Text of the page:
Tag Archives: Risk-based approaches

Don’t miss Talking Fire – register now

Talking Fire picsCome along to Talking Fire, 12-13 November. It’s free and you can come for the whole weekend, or drop in for a day or a session.

Talking Fire is about our local community, and fire in our local landscape. How can we work better as a community to reduce the risk to us – to our homes, families and friends – as well as protect our forests, wildlife and cultural sites? Talking Fire won’t be anything like the standard annual fire briefing!

Saturday will start at 10am with a welcome to Country, short talks on cultural burning, ecology, local fire experiences and fire myths with speakers Trent Nelson, Professor Andrew Bennett, Joan Sartori and Sam Strong.  Then we’ll head out to Mt Tarrengower to hear from long-term fire spotter Peter Skilbeck. Then we will visit the Muckleford Forest to look at how the forest has recovered after the 1981 fire and the more recent planned burns, with guides Paul Bates (DELWP), Tanya Loos, David Cheal and others. Instead you can drop into the Newstead Community Centre and record your fire stories with Gordon Dowell, or map favourite places that you’d like to see protected from fire. Everyone will come together at 3.30 to share what we have learnt, and set the scene for Sunday.

Sunday morning starts at 10.30, and our focus will be on risk. We’ll hear about landscape-scale fire planning from Alison Boak (DELWP), community planning around risk from Steve Pascoe, and vegetation and fire from David Cheal, fire ecologist. Turning to the local scene, representatives from our local brigades and the Shire will look at how local planning could reduce risk.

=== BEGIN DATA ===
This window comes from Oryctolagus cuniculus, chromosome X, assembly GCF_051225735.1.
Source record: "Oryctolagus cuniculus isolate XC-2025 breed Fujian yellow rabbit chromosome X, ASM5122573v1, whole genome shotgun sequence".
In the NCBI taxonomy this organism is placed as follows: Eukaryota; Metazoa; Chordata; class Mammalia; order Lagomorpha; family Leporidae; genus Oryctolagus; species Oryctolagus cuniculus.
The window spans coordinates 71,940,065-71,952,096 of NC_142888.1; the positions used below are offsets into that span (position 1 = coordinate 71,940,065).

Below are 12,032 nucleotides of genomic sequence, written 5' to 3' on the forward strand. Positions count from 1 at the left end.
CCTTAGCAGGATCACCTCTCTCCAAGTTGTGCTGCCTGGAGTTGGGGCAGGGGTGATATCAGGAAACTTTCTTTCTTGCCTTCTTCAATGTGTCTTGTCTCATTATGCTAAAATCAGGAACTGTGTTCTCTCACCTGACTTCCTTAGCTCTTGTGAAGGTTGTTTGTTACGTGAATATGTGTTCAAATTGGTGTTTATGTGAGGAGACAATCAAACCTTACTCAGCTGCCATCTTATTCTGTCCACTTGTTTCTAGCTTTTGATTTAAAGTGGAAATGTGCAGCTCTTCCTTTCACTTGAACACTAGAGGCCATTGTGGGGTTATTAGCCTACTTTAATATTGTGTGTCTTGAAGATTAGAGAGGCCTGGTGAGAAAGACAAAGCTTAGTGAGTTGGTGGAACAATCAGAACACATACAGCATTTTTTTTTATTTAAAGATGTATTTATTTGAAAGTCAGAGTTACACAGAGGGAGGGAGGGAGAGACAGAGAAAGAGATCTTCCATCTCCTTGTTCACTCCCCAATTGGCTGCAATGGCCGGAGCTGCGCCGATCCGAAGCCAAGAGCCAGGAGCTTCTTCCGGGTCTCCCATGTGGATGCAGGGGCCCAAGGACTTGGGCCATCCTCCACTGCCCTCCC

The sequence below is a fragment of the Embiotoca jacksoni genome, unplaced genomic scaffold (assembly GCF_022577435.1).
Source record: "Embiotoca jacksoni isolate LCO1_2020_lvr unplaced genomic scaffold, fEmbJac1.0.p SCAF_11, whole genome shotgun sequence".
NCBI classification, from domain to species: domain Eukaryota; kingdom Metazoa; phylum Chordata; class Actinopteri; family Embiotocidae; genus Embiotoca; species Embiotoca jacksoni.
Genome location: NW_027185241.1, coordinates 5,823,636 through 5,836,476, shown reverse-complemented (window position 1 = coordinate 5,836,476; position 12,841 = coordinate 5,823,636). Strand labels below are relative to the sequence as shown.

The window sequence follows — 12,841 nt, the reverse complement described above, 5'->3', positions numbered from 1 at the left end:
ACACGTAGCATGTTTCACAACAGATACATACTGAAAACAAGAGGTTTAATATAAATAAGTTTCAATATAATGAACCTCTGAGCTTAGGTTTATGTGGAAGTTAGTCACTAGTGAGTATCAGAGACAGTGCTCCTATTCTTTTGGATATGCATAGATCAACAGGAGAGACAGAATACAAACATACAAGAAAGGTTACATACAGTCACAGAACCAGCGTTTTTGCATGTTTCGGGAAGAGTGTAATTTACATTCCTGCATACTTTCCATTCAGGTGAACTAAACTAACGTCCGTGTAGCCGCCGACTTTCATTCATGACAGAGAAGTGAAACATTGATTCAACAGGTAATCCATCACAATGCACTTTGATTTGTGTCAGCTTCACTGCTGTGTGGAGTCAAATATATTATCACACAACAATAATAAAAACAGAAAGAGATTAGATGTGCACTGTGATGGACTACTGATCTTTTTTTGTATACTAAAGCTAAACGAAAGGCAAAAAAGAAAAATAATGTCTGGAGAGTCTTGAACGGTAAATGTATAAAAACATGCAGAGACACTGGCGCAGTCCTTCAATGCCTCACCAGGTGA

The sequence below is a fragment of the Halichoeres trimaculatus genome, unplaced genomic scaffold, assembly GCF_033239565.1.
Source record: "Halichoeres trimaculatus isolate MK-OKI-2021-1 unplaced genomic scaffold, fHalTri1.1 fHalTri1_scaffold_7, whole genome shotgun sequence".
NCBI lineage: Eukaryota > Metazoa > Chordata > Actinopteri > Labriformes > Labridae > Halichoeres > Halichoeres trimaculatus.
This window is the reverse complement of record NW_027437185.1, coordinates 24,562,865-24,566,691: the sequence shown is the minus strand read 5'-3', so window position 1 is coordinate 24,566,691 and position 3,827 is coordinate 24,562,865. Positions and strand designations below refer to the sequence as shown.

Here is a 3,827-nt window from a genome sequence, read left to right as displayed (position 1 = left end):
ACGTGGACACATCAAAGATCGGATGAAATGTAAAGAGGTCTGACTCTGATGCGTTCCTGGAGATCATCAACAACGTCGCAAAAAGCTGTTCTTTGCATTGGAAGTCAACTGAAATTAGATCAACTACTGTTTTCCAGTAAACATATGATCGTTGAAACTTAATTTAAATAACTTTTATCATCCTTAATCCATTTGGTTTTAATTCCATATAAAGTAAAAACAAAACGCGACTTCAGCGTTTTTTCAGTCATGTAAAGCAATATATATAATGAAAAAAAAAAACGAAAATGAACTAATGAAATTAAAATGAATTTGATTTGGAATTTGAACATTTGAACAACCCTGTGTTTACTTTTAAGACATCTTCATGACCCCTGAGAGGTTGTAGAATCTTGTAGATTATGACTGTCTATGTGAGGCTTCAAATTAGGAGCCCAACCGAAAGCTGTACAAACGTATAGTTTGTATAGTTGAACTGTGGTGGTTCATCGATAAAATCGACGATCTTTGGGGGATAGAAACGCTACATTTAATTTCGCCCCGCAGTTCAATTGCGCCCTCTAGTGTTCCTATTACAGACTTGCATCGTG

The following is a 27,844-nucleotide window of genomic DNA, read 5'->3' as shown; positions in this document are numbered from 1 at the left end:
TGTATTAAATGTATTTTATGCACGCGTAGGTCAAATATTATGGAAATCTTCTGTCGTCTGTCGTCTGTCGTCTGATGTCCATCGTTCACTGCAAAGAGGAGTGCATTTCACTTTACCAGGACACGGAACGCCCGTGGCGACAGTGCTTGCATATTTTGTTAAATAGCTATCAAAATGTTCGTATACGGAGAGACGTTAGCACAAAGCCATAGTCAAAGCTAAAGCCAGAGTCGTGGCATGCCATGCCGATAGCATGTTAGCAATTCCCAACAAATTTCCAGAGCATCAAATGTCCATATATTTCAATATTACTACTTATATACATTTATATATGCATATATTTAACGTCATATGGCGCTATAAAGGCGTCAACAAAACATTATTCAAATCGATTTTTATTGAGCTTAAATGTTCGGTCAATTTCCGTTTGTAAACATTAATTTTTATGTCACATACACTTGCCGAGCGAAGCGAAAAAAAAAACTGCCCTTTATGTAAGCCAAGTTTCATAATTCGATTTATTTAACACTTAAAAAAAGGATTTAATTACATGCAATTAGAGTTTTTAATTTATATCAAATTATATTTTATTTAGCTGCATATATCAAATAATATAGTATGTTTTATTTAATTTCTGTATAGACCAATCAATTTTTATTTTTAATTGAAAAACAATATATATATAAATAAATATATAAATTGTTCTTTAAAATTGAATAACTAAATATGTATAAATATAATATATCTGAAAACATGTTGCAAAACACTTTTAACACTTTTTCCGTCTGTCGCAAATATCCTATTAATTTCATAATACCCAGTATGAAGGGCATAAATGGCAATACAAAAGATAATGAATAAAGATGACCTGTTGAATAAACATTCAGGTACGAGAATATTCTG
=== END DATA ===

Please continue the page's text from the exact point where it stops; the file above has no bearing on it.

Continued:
After lunch, provided by Newstead Men’s Shed and Community Garden, Jinette de Gooijer will facilitate an exploration of ideas and options on how we might respond – as a community – to what we have learnt over the weekend.

What will come out of Talking Fire? That is in the hands of everyone who comes and contributes! So come along. Register via our website – talkingfire.org – it only takes a minute and it’s free.

Thanks to Mount Alexander Shire Community Grants, Maldon & District Community Bank (Bendigo Bank), and the Norman Wettenhall Foundation for funding support, and to all the local organisations and individuals who are helping make Talking Fire a reality.

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Maldon, Newstead and places in between – Talking Fire

bushwalk-dry-diggings-2015-035

Join us in a conversation to better understand fire in our landscape at the Newstead Community Centre over the weekend of 12/13 November.

‘Talking Fire’ will discuss what fire means for our local communities and the environment. The aim is to bring local expertise and knowledge together with outside experts in the field of fire behaviour and fire ecology, so that the community can talk about and better understand, plan, and live with fire.

Some of the questions driving our conversation are:

  • What is the history of fire in our area?
  • How have the landscape, community & fire policies changed?
  • How can we protect what we value?
  • How can we respond to fire risk, now & in the future?

You may have other questions, ideas or solutions.